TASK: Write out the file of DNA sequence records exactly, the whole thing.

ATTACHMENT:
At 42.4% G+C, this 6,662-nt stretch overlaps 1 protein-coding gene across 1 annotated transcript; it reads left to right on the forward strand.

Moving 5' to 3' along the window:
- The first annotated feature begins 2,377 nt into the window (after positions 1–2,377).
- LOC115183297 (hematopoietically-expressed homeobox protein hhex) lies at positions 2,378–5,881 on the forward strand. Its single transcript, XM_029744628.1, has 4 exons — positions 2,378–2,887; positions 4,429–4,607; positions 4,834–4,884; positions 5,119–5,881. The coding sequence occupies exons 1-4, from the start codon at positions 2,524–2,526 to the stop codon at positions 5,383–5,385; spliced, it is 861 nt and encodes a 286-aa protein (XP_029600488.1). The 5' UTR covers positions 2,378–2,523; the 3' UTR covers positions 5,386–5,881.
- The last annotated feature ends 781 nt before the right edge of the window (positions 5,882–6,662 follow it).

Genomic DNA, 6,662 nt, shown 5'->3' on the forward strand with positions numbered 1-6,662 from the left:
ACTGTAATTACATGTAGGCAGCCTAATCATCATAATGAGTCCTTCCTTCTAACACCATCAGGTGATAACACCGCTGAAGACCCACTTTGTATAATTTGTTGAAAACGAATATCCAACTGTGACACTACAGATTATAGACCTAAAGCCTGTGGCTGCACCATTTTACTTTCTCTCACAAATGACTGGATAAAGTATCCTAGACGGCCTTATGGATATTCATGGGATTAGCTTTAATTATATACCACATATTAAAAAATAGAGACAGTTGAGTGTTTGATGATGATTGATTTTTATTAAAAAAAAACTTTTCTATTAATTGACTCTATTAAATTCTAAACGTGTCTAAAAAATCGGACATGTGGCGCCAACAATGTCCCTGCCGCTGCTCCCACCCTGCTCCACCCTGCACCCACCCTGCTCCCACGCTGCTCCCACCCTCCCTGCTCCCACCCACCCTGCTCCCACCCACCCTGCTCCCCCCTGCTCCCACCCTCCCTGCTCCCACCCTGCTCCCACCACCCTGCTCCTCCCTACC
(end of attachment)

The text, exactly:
At 42.4% G+C, this 6,662-nt stretch overlaps 1 protein-coding gene across 1 annotated transcript; it reads left to right on the forward strand.

Moving 5' to 3' along the window:
- The first annotated feature begins 2,377 nt into the window (after positions 1–2,377).
- LOC115183297 (hematopoietically-expressed homeobox protein hhex) lies at positions 2,378–5,881 on the forward strand. Its single transcript, XM_029744628.1, has 4 exons — positions 2,378–2,887; positions 4,429–4,607; positions 4,834–4,884; positions 5,119–5,881. The coding sequence occupies exons 1-4, from the start codon at positions 2,524–2,526 to the stop codon at positions 5,383–5,385; spliced, it is 861 nt and encodes a 286-aa protein (XP_029600488.1). The 5' UTR covers positions 2,378–2,523; the 3' UTR covers positions 5,386–5,881.
- The last annotated feature ends 781 nt before the right edge of the window (positions 5,882–6,662 follow it).

Genomic DNA, 6,662 nt, shown 5'->3' on the forward strand with positions numbered 1-6,662 from the left:
ACTGTAATTACATGTAGGCAGCCTAATCATCATAATGAGTCCTTCCTTCTAACACCATCAGGTGATAACACCGCTGAAGACCCACTTTGTATAATTTGTTGAAAACGAATATCCAACTGTGACACTACAGATTATAGACCTAAAGCCTGTGGCTGCACCATTTTACTTTCTCTCACAAATGACTGGATAAAGTATCCTAGACGGCCTTATGGATATTCATGGGATTAGCTTTAATTATATACCACATATTAAAAAATAGAGACAGTTGAGTGTTTGATGATGATTGATTTTTATTAAAAAAAAACTTTTCTATTAATTGACTCTATTAAATTCTAAACGTGTCTAAAAAATCGGACATGTGGCGCCAACAATGTCCCTGCCGCTGCTCCCACCCTGCTCCACCCTGCACCCACCCTGCTCCCACGCTGCTCCCACCCTCCCTGCTCCCACCCACCCTGCTCCCACCCACCCTGCTCCCCCCTGCTCCCACCCTCCCTGCTCCCACCCTGCTCCCACCACCCTGCTCCTCCCTACC